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Pakistan Welcomes Hindu Pilgrims In Effort To Jump-Start Religious Tourism

A police officer stands guard at a Hindu temple after a mob attack in a remote village in the Karak district in December 2020.

Dozens of Hindu pilgrims from India have traveled to neighboring Pakistan this month in a development that one lawmaker called “a big change” for Pakistan.

“This is the first time in Pakistan’s 74-year history that religious tourism -- faith tourism -- is beginning,” lawmaker Ramesh Kumar Vankwani of the ruling Pakistan Tehrik-e Insaf (PTI) party told Radio Mashaal. “I think this is a big change.”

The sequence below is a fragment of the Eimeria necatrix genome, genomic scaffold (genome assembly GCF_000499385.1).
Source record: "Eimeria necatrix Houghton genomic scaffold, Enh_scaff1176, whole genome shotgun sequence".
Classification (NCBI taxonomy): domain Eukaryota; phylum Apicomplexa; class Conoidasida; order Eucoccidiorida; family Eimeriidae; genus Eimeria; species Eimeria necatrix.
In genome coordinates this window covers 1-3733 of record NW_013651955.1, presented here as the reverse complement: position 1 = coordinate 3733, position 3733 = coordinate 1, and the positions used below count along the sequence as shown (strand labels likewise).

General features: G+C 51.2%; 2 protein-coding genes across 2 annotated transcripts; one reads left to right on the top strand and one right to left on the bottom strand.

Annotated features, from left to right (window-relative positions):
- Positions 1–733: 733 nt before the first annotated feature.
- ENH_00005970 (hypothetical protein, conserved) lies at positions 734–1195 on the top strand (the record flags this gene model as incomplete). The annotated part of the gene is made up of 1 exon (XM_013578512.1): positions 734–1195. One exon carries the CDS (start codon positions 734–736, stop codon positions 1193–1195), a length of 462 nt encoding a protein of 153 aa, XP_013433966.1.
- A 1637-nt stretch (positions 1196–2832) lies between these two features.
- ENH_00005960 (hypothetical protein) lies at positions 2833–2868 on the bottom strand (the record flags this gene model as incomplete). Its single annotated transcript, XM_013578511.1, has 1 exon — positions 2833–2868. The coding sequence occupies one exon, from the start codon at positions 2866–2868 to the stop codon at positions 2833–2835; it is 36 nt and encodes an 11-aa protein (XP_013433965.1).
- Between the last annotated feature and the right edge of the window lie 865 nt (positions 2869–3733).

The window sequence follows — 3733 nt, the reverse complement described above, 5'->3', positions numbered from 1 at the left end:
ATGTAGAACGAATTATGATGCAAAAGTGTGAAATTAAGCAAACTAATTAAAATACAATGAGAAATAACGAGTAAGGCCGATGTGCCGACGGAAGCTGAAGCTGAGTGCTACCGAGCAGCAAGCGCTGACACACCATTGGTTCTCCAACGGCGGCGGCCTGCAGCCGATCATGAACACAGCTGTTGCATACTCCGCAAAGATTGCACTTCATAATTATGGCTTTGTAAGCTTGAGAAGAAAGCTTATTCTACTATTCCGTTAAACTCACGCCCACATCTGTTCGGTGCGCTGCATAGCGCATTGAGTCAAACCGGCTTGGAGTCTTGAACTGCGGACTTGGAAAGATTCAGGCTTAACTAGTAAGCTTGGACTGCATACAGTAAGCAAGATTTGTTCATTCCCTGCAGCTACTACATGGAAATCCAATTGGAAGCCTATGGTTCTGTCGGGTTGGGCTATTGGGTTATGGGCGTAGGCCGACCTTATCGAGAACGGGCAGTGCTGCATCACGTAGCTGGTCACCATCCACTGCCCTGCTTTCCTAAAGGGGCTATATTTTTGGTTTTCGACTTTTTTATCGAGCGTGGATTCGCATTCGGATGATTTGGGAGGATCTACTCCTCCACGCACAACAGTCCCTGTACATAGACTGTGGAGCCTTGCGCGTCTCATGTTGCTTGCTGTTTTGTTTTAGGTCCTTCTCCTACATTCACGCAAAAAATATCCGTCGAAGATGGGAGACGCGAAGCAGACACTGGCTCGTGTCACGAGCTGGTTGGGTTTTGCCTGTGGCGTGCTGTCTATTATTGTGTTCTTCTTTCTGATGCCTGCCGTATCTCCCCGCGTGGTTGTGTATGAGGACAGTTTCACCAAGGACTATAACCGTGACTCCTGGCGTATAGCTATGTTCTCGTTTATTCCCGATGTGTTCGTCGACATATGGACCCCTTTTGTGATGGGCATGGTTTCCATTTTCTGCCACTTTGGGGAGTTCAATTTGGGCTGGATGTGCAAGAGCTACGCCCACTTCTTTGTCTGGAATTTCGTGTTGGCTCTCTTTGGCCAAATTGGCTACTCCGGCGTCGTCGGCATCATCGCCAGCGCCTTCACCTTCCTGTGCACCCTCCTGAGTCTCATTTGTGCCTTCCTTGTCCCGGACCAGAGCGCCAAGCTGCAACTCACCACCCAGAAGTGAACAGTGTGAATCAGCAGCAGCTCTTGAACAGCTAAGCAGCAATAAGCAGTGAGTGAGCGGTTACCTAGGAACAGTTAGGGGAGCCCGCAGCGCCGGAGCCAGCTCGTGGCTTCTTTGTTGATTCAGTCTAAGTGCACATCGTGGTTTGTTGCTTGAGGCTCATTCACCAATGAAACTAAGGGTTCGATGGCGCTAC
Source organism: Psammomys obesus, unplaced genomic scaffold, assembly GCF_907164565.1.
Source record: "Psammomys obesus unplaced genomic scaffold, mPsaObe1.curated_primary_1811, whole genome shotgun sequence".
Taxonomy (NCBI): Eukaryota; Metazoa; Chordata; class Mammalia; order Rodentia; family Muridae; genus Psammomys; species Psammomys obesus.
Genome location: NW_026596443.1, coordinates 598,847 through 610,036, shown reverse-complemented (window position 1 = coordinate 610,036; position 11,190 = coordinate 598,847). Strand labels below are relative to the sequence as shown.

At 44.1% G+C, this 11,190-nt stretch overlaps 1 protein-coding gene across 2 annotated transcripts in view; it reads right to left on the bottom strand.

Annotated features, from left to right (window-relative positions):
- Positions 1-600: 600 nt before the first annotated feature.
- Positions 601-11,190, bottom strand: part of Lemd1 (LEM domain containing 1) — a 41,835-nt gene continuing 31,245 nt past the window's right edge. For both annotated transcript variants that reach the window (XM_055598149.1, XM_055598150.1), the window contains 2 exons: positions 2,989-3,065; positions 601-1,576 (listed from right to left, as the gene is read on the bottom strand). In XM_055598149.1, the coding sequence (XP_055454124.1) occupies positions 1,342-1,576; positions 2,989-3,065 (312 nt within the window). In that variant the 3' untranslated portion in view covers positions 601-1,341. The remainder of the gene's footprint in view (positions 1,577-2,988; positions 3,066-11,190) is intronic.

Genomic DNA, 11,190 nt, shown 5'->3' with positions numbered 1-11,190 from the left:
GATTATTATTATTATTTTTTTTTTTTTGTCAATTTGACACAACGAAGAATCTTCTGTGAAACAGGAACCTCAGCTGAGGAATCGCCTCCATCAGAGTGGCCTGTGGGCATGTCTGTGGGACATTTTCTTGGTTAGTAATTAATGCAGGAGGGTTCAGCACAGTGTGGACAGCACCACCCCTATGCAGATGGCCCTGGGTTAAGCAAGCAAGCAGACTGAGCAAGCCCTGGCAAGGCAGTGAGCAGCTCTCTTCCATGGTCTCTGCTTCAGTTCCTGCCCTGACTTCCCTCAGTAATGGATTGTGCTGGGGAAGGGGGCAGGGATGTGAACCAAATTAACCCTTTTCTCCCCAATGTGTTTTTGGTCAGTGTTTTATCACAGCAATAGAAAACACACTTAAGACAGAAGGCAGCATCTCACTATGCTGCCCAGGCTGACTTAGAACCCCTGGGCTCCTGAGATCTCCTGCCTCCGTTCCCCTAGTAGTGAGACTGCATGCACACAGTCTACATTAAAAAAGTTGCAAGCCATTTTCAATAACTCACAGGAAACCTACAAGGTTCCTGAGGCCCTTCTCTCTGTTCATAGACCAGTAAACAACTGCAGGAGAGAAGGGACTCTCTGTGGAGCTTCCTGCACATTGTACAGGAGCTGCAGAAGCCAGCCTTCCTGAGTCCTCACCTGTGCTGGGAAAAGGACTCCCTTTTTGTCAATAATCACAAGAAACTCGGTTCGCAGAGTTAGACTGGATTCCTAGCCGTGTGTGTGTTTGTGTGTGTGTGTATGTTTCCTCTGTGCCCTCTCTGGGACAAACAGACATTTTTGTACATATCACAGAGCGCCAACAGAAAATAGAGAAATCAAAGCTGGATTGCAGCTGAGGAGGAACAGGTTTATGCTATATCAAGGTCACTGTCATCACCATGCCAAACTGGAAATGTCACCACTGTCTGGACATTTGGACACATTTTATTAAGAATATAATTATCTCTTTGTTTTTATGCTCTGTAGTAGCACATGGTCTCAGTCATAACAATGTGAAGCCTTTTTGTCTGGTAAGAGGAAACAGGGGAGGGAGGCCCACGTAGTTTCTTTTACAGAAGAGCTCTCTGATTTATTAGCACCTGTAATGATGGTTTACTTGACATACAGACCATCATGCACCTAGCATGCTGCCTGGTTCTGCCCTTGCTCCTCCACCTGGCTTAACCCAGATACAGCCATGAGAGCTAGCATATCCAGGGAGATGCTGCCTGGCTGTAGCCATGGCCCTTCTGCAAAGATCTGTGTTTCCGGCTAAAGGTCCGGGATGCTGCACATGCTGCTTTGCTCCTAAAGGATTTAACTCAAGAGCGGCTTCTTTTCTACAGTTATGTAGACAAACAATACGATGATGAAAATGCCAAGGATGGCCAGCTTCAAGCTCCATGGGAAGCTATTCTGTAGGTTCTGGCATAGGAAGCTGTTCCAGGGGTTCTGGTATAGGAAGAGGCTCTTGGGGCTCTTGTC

Vankwani, who represents the Hindu minority and is also head of the Pakistan Hindu Council, said 159 Hindu pilgrims had entered Pakistan from India on January 1. The four-day visit was part of a government-backed religious tourism initiative.

They were scheduled to got to Karak in northwestern Pakistan, where a Hindu shrine was attack by a mob in December 2020.

In March 2021, Muslim religious and tribal leaders apologized for the incident and condemned the attack.

Pakistan is a Muslim-majority country that has been listed as a “country of particular concern” by the United States since 2019 for “systematic, ongoing, [and] egregious violations of religious freedom.”

Islamabad has rejected that designation as “arbitrary.”

Hindus account for just over 2 percent of Pakistan’s population of some 208 million people.